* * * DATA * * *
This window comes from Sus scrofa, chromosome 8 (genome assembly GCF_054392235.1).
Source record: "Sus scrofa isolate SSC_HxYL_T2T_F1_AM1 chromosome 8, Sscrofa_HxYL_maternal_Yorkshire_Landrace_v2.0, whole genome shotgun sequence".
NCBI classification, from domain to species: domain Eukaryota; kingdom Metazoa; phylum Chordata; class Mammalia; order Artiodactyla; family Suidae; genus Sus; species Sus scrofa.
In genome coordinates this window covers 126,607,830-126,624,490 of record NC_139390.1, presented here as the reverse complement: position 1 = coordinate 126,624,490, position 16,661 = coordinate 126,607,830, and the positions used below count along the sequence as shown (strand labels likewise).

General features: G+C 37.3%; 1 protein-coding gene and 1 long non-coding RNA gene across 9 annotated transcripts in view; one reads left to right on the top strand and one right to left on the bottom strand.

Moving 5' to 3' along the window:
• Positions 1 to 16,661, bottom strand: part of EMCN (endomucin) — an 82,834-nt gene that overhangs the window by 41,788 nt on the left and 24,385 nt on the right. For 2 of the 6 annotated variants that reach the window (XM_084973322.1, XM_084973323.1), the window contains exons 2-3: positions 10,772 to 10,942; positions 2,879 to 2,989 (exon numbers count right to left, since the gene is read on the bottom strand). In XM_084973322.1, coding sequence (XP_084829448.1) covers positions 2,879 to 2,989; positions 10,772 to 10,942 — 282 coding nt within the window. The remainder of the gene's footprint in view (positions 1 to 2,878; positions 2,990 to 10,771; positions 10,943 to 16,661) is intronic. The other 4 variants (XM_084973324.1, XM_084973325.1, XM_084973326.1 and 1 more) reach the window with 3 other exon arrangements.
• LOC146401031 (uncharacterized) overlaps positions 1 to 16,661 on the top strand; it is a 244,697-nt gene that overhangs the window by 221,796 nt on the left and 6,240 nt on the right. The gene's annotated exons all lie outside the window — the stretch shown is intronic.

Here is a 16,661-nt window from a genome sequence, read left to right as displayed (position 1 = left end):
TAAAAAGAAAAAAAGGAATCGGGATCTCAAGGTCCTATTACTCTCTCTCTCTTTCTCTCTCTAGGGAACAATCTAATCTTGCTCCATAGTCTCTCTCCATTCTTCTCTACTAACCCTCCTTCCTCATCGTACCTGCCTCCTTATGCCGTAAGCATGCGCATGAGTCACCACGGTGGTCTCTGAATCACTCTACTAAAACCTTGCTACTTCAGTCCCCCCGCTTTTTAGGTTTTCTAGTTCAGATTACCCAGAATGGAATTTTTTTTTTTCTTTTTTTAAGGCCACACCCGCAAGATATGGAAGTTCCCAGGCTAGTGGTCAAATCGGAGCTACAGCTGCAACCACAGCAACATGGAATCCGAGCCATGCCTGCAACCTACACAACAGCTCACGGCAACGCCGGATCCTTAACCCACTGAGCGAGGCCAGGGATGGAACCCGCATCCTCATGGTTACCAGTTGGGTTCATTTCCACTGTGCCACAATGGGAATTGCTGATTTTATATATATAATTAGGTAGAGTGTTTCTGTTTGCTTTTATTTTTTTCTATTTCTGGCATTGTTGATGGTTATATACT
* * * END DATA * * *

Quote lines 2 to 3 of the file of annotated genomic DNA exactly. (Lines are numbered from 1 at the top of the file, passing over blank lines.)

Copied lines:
Source record: "Sus scrofa isolate SSC_HxYL_T2T_F1_AM1 chromosome 8, Sscrofa_HxYL_maternal_Yorkshire_Landrace_v2.0, whole genome shotgun sequence".
NCBI classification, from domain to species: domain Eukaryota; kingdom Metazoa; phylum Chordata; class Mammalia; order Artiodactyla; family Suidae; genus Sus; species Sus scrofa.